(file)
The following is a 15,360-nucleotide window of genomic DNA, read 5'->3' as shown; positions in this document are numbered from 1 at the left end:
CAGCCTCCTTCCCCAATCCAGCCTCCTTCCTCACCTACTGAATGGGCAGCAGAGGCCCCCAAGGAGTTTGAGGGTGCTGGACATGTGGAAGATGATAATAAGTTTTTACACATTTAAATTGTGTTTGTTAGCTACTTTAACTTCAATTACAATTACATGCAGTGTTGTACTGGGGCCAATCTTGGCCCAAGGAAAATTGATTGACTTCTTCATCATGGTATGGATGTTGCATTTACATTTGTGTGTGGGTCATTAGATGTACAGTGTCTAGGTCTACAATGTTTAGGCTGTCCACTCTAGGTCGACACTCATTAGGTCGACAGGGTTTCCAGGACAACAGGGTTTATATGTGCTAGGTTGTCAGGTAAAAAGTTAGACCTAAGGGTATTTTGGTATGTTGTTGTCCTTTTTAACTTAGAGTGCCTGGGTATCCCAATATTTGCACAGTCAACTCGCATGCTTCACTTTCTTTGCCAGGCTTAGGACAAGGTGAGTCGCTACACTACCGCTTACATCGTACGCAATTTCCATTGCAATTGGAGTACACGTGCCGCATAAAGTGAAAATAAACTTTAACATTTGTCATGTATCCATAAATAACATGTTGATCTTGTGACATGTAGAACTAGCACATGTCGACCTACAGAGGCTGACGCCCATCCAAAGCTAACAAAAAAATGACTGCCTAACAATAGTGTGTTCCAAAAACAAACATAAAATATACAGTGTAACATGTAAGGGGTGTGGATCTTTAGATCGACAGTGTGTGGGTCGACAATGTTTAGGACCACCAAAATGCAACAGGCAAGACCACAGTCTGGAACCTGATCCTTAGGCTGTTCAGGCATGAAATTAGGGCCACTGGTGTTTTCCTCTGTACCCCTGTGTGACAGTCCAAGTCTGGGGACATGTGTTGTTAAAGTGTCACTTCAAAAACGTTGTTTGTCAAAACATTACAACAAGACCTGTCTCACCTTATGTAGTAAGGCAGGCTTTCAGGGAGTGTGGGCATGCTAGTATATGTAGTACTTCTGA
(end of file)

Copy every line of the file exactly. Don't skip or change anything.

The following is a 15,360-nucleotide window of genomic DNA, read 5'->3' as shown; positions in this document are numbered from 1 at the left end:
CAGCCTCCTTCCCCAATCCAGCCTCCTTCCTCACCTACTGAATGGGCAGCAGAGGCCCCCAAGGAGTTTGAGGGTGCTGGACATGTGGAAGATGATAATAAGTTTTTACACATTTAAATTGTGTTTGTTAGCTACTTTAACTTCAATTACAATTACATGCAGTGTTGTACTGGGGCCAATCTTGGCCCAAGGAAAATTGATTGACTTCTTCATCATGGTATGGATGTTGCATTTACATTTGTGTGTGGGTCATTAGATGTACAGTGTCTAGGTCTACAATGTTTAGGCTGTCCACTCTAGGTCGACACTCATTAGGTCGACAGGGTTTCCAGGACAACAGGGTTTATATGTGCTAGGTTGTCAGGTAAAAAGTTAGACCTAAGGGTATTTTGGTATGTTGTTGTCCTTTTTAACTTAGAGTGCCTGGGTATCCCAATATTTGCACAGTCAACTCGCATGCTTCACTTTCTTTGCCAGGCTTAGGACAAGGTGAGTCGCTACACTACCGCTTACATCGTACGCAATTTCCATTGCAATTGGAGTACACGTGCCGCATAAAGTGAAAATAAACTTTAACATTTGTCATGTATCCATAAATAACATGTTGATCTTGTGACATGTAGAACTAGCACATGTCGACCTACAGAGGCTGACGCCCATCCAAAGCTAACAAAAAAATGACTGCCTAACAATAGTGTGTTCCAAAAACAAACATAAAATATACAGTGTAACATGTAAGGGGTGTGGATCTTTAGATCGACAGTGTGTGGGTCGACAATGTTTAGGACCACCAAAATGCAACAGGCAAGACCACAGTCTGGAACCTGATCCTTAGGCTGTTCAGGCATGAAATTAGGGCCACTGGTGTTTTCCTCTGTACCCCTGTGTGACAGTCCAAGTCTGGGGACATGTGTTGTTAAAGTGTCACTTCAAAAACGTTGTTTGTCAAAACATTACAACAAGACCTGTCTCACCTTATGTAGTAAGGCAGGCTTTCAGGGAGTGTGGGCATGCTAGTATATGTAGTACTTCTGA